In his three-and-a-half-star review of Crash—the 1996 David Cronenberg movie about the fetish that combines sexual arousal with car crashes, not the 2005 Best Picture about the fetish that combines racial disharmony with outrageous narrative coincidence—Roger Ebert claimed that Cronenberg’s film was all about a perversion that does not exist.
I looked it up. It appears to be called symphorophilia. Hey, who would ever doubt Wikipedia? (For sticklers, it does not appear in the DSM-IV, but it would likely be included with other unlisted disorders under the new designation Paraphilia NOS, or “not otherwise specified”)
As for the grotesque obsession afflicting the gonzo-odd “cult-freak collective” inhabiting filmmaker Harmony Korine‘s obscure and subversive 2009 movie Trash Humpers, that’s another story. Oh, is it ever another story. The picture made quite a stink—ha ha—at the Copenhagen International Documentary Festival, and while it is obviously not a documentary, exactly how to define the experience as an object d’art has been at the heart of much criticism surrounding it.
For as much questioning as there’s been as to whether or not it is or is not actually constituted as “a film,” I was surprised upon viewing Korine’s latest feature-length provocation that it was easy enough for me to supply the answer: It is most certainly a movie. An art movie. A deliberately offensive art movie. A movie destined to be seen by few and well-regarded by fewer still.
Count me among those very, very few.
By no means am I a Korine loyalist. I am an admirer of his script for Kids, the cruel drama directed by Larry Clark chronicling a day and night in the lives of New York teenagers untroubled by the consequences of recreational drug use and unprotected sex. On the other hand, his directorial debut Gummo I found off-putting, when I wasn’t busy being utterly bored. Julien Donkey-Boy has the virtue of a darkly humorous performance from filmmaker Werner Herzog (a public admirer of Korine’s works); Korine also scripted director Clark’s Ken Park, which doubled down on the aberrant promiscuities that informed Kids, but to what may legitimately be called a lesser impact as it made brief appearances in U.S. festivals before vanishing from sight.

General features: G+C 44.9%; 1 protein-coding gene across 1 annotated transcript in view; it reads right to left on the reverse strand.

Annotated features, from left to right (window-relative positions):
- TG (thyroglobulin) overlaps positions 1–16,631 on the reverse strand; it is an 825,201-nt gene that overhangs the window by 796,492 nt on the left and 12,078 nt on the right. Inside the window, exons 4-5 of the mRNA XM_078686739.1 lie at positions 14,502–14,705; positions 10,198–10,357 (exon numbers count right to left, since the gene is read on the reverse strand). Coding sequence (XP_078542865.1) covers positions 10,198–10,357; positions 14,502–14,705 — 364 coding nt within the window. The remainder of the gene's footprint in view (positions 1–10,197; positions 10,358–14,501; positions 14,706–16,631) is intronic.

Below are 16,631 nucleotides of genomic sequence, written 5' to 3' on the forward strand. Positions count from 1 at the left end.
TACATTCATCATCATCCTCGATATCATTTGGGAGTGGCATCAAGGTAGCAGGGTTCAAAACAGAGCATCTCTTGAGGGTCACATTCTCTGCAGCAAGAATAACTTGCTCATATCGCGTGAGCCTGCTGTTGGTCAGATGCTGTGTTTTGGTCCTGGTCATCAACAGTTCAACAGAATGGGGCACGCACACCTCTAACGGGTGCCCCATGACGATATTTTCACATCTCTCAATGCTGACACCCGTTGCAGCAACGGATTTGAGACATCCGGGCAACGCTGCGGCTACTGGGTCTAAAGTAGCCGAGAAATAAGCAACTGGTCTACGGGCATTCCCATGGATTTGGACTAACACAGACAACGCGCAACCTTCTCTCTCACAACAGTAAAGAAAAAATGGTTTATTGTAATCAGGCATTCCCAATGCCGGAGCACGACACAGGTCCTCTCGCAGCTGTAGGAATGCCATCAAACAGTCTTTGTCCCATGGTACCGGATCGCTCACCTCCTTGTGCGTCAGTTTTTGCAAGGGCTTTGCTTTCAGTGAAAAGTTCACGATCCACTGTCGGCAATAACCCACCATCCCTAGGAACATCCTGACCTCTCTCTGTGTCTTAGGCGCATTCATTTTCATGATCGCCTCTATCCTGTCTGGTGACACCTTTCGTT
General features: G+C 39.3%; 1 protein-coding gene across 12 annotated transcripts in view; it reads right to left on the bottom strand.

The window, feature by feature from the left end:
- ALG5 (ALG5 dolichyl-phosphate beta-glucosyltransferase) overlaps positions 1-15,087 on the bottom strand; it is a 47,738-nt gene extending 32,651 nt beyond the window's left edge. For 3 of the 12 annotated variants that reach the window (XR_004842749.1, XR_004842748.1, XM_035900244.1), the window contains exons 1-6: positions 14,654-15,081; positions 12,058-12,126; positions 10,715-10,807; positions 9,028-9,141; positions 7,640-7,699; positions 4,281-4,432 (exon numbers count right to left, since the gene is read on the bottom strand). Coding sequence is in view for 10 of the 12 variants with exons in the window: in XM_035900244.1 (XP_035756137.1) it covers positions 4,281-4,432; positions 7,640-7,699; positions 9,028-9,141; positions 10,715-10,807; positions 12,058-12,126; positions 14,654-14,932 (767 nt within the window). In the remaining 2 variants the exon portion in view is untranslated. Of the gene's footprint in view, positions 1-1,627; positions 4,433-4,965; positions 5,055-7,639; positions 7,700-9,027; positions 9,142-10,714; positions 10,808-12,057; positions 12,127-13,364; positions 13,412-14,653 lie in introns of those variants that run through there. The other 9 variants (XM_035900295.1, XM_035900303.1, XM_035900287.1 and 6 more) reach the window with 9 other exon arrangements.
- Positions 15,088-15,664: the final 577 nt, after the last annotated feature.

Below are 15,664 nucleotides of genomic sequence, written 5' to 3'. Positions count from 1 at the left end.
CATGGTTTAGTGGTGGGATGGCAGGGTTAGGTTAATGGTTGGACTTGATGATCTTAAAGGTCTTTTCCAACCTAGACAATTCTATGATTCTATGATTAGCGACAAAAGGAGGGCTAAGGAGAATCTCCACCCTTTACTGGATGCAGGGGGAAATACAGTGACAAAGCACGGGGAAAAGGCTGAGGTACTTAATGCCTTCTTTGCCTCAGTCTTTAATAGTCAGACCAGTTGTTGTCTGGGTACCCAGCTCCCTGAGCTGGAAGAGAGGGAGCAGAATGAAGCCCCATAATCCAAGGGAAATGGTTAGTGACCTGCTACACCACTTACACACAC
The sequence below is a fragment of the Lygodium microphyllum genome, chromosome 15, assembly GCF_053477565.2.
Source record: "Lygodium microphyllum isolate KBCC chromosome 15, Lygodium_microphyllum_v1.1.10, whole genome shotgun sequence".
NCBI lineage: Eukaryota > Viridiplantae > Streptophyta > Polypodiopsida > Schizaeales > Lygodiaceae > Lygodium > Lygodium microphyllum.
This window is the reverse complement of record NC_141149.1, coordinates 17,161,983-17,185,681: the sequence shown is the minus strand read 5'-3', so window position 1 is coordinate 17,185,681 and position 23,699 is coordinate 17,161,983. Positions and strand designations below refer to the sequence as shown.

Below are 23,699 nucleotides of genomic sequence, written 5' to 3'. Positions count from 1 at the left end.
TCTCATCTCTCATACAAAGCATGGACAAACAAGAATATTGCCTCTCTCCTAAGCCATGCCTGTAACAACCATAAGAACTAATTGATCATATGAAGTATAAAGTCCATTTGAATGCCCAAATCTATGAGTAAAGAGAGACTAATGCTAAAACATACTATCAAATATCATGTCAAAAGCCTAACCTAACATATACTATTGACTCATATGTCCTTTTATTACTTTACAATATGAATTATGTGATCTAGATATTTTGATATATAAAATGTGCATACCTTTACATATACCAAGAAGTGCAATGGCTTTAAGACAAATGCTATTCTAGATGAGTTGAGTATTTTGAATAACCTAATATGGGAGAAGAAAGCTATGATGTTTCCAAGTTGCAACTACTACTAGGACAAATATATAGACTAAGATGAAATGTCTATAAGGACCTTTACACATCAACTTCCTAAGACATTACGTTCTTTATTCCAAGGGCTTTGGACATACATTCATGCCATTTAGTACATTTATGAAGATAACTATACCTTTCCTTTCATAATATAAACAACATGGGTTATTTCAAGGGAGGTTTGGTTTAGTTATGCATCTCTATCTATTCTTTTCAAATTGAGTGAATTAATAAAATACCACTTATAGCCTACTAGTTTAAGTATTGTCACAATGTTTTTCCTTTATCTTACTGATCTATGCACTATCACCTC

Korine’s most mainstream effort came with Mister Lonely in 2007. You might think a filmic conflation of Michael Jackson, Charlie Chaplin, Marilyn Monroe, the Pope, Shirley Temple, and Abraham Lincoln—with Herzog making a return to the fold in an extended cameo involving a convent of Third World nuns—would have aroused a greater stir, but by adopting a more conventional set of priorities, Korine perhaps alienated both his hardcore fan base while never effectively bridging the divide between his artistic concerns and those of mass audiences.
So, why not just go for broke once again?
Trash Humpers is produced in the “found footage” style, representing itself as being shot by one of a group of deviants lurking around a Tennessee suburbia. The family members may be related by blood; they might be elderly, or they might just be wearing the creepiest Halloween masks you’ve ever seen; they might be effective stand-ins for the clan from The Texas Chainsaw Massacre.